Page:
On Friday, the August Jobs Report was released, revealing that 1.4 millions jobs returned and that unemployment dropped to 8.4%. Yahoo Finance's Rick Newman joins The Final Round to discuss how the return of jobs is slowing down, which could have an impact of Trump’s reelect, as well as give this week’s Trumpometer reading.
MYLES UDLAND: The BLS reporting 1.37 million jobs were added back to the economy. Private sector employment rose by 1.03 million jobs last month. The unemployment rate falling to 8.4% from 10.2%. Joining us now to discuss that and to give us a very special one hour early weekly Trumponomics update is Yahoo Finance's Rick Newman. So Rick, let's start, you know, every month, you come on on Friday with the Trumponomics report instead of Thursday for the jobs report. How does this one change your calculus in thinking about the Trump economy with just eight weeks to go to the election?
RICK NEWMAN: I think it's unambiguous good news for Trump. 1.4 million jobs, that was about of what economists were expecting, perhaps a little better than some expected. I mean, we know about the softness in this report. About 300,000 of those jobs were census workers. Those are temporary jobs that are going to disappear. And we've also seen a decelerating pace of job creation, but it's also true that we've now regained about half the jobs that were lost in that, you know, that huge hole we dug in March and April when we lost something like 22 million jobs. We've now got back about 11 million of them, and a number of economists have been saying they're surprised at how quickly some of these jobs have been coming back, including Jason Furman, the Harvard Economist who was President Obama's top Economic Advisor for a couple of years back then.
So this might surprise you, Myles, but this is going to be the first mediocre on the Trump-o-meter since we all went home to start dealing with the pandemic. First mediocre since March. Mediocre may not sound like a great grade, but it's the third highest on the Trump-o-meter. I think there could be headwinds in September and October, but I think, you know, for now, this is a good week for President Trump on jobs.
DAN ROBERTS: And guys and Rick, I'd be curious your take on this too, nonpolitical here, non-Trump related, but you know, it was good news. There was a lot of good news in this report, a lot of things to like, but I did notice something that we have been discussing over the last few months as a possibility, indeed, cropped up, and that was permanent layoffs rising. Now, new jobs or people returning to work outpaced it, but boy, we had discussed the idea that a lot of people who had been furloughed, and unfortunately might have been hoping to hear back soon, OK, you know, come back to work, were in fact told that they've been permanently cut. And that was a concern a lot of people had.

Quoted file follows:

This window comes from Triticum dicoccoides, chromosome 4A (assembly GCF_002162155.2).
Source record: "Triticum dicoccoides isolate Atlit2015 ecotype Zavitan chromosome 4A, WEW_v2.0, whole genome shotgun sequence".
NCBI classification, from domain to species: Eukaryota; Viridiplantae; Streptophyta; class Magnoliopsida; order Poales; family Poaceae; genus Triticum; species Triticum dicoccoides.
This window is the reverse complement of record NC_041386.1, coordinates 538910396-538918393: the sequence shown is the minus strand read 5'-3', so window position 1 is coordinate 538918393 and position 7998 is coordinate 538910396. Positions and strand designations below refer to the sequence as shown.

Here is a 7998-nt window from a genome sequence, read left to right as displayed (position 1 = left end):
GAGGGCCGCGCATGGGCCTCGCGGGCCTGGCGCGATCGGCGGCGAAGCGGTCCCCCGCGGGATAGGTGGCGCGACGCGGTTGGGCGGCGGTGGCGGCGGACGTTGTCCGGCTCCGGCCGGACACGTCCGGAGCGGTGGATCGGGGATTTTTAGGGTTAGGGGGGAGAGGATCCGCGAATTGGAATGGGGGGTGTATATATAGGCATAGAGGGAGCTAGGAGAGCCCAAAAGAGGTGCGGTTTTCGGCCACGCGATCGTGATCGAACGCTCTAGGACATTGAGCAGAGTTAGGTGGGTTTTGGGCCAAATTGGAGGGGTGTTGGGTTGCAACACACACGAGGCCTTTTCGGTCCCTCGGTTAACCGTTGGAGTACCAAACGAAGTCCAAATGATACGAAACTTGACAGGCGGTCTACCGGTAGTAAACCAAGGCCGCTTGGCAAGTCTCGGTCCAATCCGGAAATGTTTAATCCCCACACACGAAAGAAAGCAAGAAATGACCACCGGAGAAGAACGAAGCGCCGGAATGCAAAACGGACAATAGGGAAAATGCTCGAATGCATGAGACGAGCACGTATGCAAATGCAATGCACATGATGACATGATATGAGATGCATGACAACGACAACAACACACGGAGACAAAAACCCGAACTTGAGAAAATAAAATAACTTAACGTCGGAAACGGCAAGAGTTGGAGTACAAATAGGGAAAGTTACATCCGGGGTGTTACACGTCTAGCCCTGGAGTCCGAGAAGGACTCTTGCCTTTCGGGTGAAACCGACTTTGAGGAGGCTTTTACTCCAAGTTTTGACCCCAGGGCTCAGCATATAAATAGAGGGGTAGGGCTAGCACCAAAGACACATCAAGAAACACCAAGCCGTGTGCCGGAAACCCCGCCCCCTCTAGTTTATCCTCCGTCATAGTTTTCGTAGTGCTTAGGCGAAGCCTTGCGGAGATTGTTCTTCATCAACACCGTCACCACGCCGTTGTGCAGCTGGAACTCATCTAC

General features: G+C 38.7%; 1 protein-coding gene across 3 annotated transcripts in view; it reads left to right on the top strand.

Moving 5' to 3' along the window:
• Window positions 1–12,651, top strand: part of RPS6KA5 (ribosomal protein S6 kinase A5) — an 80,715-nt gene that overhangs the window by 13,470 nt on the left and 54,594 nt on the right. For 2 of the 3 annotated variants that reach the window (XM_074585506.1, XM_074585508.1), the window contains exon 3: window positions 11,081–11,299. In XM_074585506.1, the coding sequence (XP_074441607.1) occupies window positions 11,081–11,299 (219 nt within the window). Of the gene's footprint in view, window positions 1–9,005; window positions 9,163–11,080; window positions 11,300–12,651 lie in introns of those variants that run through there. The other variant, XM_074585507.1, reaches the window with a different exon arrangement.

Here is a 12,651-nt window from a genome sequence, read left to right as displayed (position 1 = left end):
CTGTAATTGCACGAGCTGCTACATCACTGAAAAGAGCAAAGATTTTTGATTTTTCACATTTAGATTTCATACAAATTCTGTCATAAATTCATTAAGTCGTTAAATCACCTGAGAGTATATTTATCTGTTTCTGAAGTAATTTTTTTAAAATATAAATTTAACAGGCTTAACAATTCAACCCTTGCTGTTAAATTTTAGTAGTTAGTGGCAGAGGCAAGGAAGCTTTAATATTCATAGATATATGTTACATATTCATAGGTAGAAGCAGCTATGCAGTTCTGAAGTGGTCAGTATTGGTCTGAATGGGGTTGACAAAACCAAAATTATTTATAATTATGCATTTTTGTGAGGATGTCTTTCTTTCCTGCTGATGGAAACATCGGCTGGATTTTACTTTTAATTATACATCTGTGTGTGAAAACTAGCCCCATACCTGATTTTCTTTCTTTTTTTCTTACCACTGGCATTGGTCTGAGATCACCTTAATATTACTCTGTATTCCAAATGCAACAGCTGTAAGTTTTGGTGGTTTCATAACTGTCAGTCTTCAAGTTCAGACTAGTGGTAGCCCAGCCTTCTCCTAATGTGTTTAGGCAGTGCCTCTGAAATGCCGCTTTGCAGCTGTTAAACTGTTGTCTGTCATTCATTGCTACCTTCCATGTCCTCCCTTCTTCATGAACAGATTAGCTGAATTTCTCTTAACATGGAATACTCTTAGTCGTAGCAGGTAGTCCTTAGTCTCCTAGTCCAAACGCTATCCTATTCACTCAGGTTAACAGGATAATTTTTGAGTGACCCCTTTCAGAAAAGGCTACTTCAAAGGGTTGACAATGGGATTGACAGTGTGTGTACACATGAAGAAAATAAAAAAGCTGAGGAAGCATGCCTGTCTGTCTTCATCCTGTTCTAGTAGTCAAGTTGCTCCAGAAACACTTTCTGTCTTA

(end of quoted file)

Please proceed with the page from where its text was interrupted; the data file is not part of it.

I mean, when we saw the July numbers, we had experts coming through saying, yes, further evidence that everything bottomed and troughed in May and that we're up, up, up now. But that's something that I think we should still keep an eye on in the next couple of months is people who were temporarily furloughed finding out, OK, unfortunately, we cannot bring you back.
RICK NEWMAN: Yes, spot on, Dan. There's a lot of pain in the economy still, and we're not out of the hole by any means. So I think you're right about that, and I think another thing that's likely to happen, I mean, we've seen a lot of analysis today saying,
OK, so we've gotten through the easy jobs, the ones that are easy to add back. You know, employers have hired back some workers to meet what is now diminished demand, but from now on, they may not be hiring anyone else, because demand just isn't there for now. So we need to see demand come back, we need to see, you know, a coronavirus vaccine and those things to get out of the hole. I would also point out that if people are feeling better about the economy, I don't know if they are, you know, people don't necessarily internalize, you know, data out of Washington.
But if they're feeling better, they're not crediting President Trump or at least it's not showing up in any of the polls. Joe Biden, the democrat, he still leads Trump by about seven points nationally. That's just about where the race stood before the two conventions at the end of August, and Trump obviously needs a lot of really good news to get people feeling better like we're really getting to the other side of this before the election, which I'm happy to say is now in less than two months.
MYLES UDLAND: Ballots have been cast as of today. We saw mail-in ballots go out in several states, so Rick, I know that the entire time we've worked together here at Yahoo Finance, it's felt like the 2020 election cycle, with the exception of the first couple of weeks when it was actually the 2016 cycle. So now it is actually here, my friend, in the next eight weeks.
RICK NEWMAN: Woo!
MYLES UDLAND: It's really happening, and I know, Rick, no one is as thrilled about that as you are. All right, Rick Newman with the weekly Trumponomics report card. Mediocre this week. Best reading for President Trump since the recession began. And Rick, we'll talk to you next week. Have a great weekend.
RICK NEWMAN: Bye, guys.